Biznitchin' Control.

"Ground control to Major Tom"

 That's me trying to trying to check in on everything in my life to make sure it's going to every exact expectation and course of events i've planned.

That's me trying to trying to check in on everything in my life to make sure it's going to every exact expectation and course of events i've planned.

Not really life though is it?

I've always had an issue with control. What I mean is, I need it, I crave it and I ensure I am in IT all the time. It has the ability to turn me into a demon version of myself. I see the problems, I swoop in and no one stands a freakin' chance. I basically eat everyone alive and I can't step back and watch things fail.

A control freak, it's the most subtle egotistical thing someone can be.

 This is another accurately real to life picture of me everyday.

This is another accurately real to life picture of me everyday.

The Need

The need comes from a pattern of behaviours in my past that I haven't previously been able to be in control of. They've been pretty devastating and i've even tried to control the situations after i've failed to control them (mind ffffffuuuuucccckkk). Therefore the consequences of NOT being in control are associated with those moments in my life that were less than rosy. I think that if i'm in control I will be safe and nothing bad will happen. In many ways it's my survival instincts from a learned behaviour to protect my conscious self. As always, the affect on the unconscious (because control for me is very surface level and practical) is neglected and through processes and interaction of both, ultimately, there is always an impact on the conscious, whether it's immediate or later on.

The layman can hardly conceive how much his inclinations, moods, and decisions are influenced by the dark forces of his psyche, and how dangerous or helpful they may be in shaping his destiny.
— The Meaning of Psychology for Modern Man by C.G. Jung, CW10, esp. pars. 327 & 332

The result

I can become an actual bitch. No biznitchin'. Just plain old bitch balls. The following things have all happened to me when i've not been in "full control" of a situation:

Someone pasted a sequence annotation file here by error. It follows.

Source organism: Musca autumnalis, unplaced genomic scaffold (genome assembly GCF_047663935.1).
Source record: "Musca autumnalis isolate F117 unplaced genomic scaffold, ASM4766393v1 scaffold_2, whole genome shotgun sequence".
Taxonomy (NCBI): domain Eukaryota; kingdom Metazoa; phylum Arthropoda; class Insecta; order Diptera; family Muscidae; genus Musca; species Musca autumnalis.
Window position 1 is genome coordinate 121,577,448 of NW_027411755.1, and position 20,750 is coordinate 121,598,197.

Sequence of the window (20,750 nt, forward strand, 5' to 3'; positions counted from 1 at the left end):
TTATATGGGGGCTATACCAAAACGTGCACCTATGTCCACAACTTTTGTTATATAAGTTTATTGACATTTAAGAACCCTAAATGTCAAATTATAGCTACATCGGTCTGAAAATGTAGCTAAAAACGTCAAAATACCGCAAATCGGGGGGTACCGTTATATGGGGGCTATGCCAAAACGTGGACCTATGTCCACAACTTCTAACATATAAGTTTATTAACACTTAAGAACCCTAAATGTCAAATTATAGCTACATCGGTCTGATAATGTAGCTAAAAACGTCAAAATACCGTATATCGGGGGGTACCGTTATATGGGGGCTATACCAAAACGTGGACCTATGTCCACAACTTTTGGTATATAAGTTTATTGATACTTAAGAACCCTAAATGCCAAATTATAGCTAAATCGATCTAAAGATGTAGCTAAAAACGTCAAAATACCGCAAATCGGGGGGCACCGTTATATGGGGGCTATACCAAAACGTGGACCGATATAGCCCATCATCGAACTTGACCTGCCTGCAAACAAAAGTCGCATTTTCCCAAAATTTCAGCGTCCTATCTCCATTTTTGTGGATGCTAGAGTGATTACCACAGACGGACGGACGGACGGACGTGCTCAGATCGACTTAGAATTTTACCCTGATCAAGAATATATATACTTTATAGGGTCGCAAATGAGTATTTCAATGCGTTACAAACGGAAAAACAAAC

• Tears (lots of them)
  • Anger (and then tears)
  • Rude & short with people around me
  • Stress
  • Anxiety
  • I go into uber control mode and push myself mentally and physically until I feel completely in control.
  • Sometimes, not often, I will shut down or flee.
  • I can't sleep.
  • I can't eat.
  • I think of all the terrible things will happen because I'm not controlling outcomes.
  • I control other aspects in my life to compensate for those I can't.

So what are you doing about it?

Learning. Lots and lots of learning. I have to often "test the water" for situations. I take away what I would consider being in control to see what happens. I often need to see that a disaster does not occur, and even if something does go wrong, it allows me to sit in that feeling and get used to it. By protecting myself in this hyper controlled way, i'm actually preventing myself from feeling things such as failure, mistakes, general basic fuck ups. So when they do happen my system is like WTAF and I don't have the tools to deal with it. So yes. I'm letting things fuck up more.

Patience. Stop, breathe, listen, respond. Rather than-

omigodineedtodoeverythingicanrightnowinthenext30secondsoresleiwilldie/theywillhateme/everythingwillgowrongandalsoineedasnack.

It means I can try and organise my thoughts and not have knee jerk control, rather a well-managed organised response to things. Taking into account the people around me, how I am coming across and just generally being a kinder, better human being.

Reflect. The biggest thing I can do is look at past events, even if they were 20 minutes ago and try and unpack them. Understand why I did that, maybe apologise to someone if i've just acted like a total dick and then think about if that exact situation happens again, how I would handle it differently.

What else? Gimme more.

Yoga - This has allowed me to implement the feeling of letting go and avoiding self judgement.

Regular small exercise - Takes me out of the world for 20 minutes...an hour.........where I can't have access to my phone to try and manipulate future situations.

Test and delegate - Test not being in control and give clear instructions up front rather than controlling consistently. Then step back.

Make lists - The control can come from an actual dis-organised mind, even though physically I seem and feel put together. Writing it down makes it more concise and easier to see.

Honesty - Especially when running my business, if I feel like things aren't going to plan, take a moment to speak to that person, let them know what action needs to be taken and let them get on with it. Rather than doing it myself, clearly instruct and give the tools to deliver. But also making that moment important so it can come across as kind encouragement rather than a fierce criticism.

Qween.

So to all my fellow control freaks out there, keep doing you, living your best Biznitchin' life, but also remember to be mindful of our judgements and how our best intentions can be damaging. And sometimes, just sometimes, our way may not be the best and only way.

 

 

Only sometimes.

Claire StainerComment